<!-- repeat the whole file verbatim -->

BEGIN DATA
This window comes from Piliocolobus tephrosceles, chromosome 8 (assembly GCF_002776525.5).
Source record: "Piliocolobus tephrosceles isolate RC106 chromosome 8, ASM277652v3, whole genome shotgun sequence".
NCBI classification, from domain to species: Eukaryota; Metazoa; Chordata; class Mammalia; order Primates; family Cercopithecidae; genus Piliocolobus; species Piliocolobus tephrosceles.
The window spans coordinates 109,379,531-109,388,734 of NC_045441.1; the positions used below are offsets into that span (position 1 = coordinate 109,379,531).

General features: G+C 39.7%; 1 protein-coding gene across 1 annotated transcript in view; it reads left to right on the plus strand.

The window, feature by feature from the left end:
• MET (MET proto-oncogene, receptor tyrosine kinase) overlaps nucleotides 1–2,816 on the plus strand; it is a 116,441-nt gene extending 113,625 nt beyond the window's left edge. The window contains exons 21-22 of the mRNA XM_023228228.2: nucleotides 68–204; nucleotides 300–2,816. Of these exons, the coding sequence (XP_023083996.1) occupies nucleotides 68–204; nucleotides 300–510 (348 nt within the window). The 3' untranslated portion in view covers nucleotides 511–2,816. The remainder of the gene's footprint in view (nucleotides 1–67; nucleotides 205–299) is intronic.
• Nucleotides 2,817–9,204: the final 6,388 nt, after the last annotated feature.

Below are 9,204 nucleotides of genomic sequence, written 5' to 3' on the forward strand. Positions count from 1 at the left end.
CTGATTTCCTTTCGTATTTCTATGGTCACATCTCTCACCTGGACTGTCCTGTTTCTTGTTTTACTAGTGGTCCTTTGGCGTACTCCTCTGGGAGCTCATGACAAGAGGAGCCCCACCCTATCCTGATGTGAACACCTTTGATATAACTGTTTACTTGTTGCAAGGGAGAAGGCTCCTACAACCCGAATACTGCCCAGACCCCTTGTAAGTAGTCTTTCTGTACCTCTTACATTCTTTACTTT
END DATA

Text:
This window comes from Piliocolobus tephrosceles, chromosome 8 (assembly GCF_002776525.5).
Source record: "Piliocolobus tephrosceles isolate RC106 chromosome 8, ASM277652v3, whole genome shotgun sequence".
NCBI classification, from domain to species: Eukaryota; Metazoa; Chordata; class Mammalia; order Primates; family Cercopithecidae; genus Piliocolobus; species Piliocolobus tephrosceles.
The window spans coordinates 109,379,531-109,388,734 of NC_045441.1; the positions used below are offsets into that span (position 1 = coordinate 109,379,531).

General features: G+C 39.7%; 1 protein-coding gene across 1 annotated transcript in view; it reads left to right on the plus strand.

The window, feature by feature from the left end:
• MET (MET proto-oncogene, receptor tyrosine kinase) overlaps nucleotides 1–2,816 on the plus strand; it is a 116,441-nt gene extending 113,625 nt beyond the window's left edge. The window contains exons 21-22 of the mRNA XM_023228228.2: nucleotides 68–204; nucleotides 300–2,816. Of these exons, the coding sequence (XP_023083996.1) occupies nucleotides 68–204; nucleotides 300–510 (348 nt within the window). The 3' untranslated portion in view covers nucleotides 511–2,816. The remainder of the gene's footprint in view (nucleotides 1–67; nucleotides 205–299) is intronic.
• Nucleotides 2,817–9,204: the final 6,388 nt, after the last annotated feature.

Below are 9,204 nucleotides of genomic sequence, written 5' to 3' on the forward strand. Positions count from 1 at the left end.
CTGATTTCCTTTCGTATTTCTATGGTCACATCTCTCACCTGGACTGTCCTGTTTCTTGTTTTACTAGTGGTCCTTTGGCGTACTCCTCTGGGAGCTCATGACAAGAGGAGCCCCACCCTATCCTGATGTGAACACCTTTGATATAACTGTTTACTTGTTGCAAGGGAGAAGGCTCCTACAACCCGAATACTGCCCAGACCCCTTGTAAGTAGTCTTTCTGTACCTCTTACATTCTTTACTTT